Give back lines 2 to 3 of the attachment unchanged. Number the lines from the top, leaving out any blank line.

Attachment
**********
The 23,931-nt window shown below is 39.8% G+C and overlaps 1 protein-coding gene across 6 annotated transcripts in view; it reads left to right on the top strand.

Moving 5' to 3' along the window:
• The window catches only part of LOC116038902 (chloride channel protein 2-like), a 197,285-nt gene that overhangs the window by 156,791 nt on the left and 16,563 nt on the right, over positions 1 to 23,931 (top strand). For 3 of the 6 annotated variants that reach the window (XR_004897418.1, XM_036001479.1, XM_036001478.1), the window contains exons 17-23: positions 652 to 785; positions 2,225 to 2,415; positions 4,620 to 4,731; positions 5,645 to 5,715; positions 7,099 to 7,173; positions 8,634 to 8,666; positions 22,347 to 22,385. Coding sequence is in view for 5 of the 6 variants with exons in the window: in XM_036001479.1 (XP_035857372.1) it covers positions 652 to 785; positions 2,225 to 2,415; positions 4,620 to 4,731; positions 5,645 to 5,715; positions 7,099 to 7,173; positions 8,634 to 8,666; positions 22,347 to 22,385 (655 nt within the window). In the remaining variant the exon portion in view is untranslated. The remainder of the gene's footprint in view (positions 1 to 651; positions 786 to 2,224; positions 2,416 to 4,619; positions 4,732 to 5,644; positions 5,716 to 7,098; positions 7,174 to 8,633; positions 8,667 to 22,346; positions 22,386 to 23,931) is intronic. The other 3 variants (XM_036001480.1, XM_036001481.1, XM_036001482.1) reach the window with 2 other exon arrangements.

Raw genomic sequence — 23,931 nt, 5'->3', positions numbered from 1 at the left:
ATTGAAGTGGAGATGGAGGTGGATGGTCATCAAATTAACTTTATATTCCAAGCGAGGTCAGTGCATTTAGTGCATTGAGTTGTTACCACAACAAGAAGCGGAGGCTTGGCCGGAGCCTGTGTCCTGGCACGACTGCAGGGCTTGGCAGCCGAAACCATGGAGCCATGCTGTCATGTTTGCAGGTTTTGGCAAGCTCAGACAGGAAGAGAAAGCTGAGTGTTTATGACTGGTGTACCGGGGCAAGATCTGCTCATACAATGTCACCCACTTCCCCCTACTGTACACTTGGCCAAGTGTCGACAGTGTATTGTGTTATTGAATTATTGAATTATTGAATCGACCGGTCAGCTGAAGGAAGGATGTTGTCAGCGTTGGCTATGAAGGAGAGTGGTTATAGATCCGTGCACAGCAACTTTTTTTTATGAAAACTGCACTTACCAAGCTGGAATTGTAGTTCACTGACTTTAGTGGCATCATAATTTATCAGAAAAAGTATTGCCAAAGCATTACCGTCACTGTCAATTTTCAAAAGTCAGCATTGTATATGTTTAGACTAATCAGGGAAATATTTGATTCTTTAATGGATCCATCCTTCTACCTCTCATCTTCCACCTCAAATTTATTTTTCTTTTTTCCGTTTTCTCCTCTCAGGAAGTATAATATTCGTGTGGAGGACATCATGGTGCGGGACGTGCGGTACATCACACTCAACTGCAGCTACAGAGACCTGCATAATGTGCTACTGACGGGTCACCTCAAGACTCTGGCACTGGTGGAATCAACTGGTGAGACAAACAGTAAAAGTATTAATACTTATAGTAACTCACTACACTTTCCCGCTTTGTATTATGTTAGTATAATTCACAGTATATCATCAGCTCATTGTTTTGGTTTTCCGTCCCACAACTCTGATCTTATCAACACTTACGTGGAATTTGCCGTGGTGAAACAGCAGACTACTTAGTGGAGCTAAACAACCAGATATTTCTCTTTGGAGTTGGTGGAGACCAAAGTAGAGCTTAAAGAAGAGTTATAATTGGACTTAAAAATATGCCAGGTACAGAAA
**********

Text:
Moving 5' to 3' along the window:
• The window catches only part of LOC116038902 (chloride channel protein 2-like), a 197,285-nt gene that overhangs the window by 156,791 nt on the left and 16,563 nt on the right, over positions 1 to 23,931 (top strand). For 3 of the 6 annotated variants that reach the window (XR_004897418.1, XM_036001479.1, XM_036001478.1), the window contains exons 17-23: positions 652 to 785; positions 2,225 to 2,415; positions 4,620 to 4,731; positions 5,645 to 5,715; positions 7,099 to 7,173; positions 8,634 to 8,666; positions 22,347 to 22,385. Coding sequence is in view for 5 of the 6 variants with exons in the window: in XM_036001479.1 (XP_035857372.1) it covers positions 652 to 785; positions 2,225 to 2,415; positions 4,620 to 4,731; positions 5,645 to 5,715; positions 7,099 to 7,173; positions 8,634 to 8,666; positions 22,347 to 22,385 (655 nt within the window). In the remaining variant the exon portion in view is untranslated. The remainder of the gene's footprint in view (positions 1 to 651; positions 786 to 2,224; positions 2,416 to 4,619; positions 4,732 to 5,644; positions 5,716 to 7,098; positions 7,174 to 8,633; positions 8,667 to 22,346; positions 22,386 to 23,931) is intronic. The other 3 variants (XM_036001480.1, XM_036001481.1, XM_036001482.1) reach the window with 2 other exon arrangements.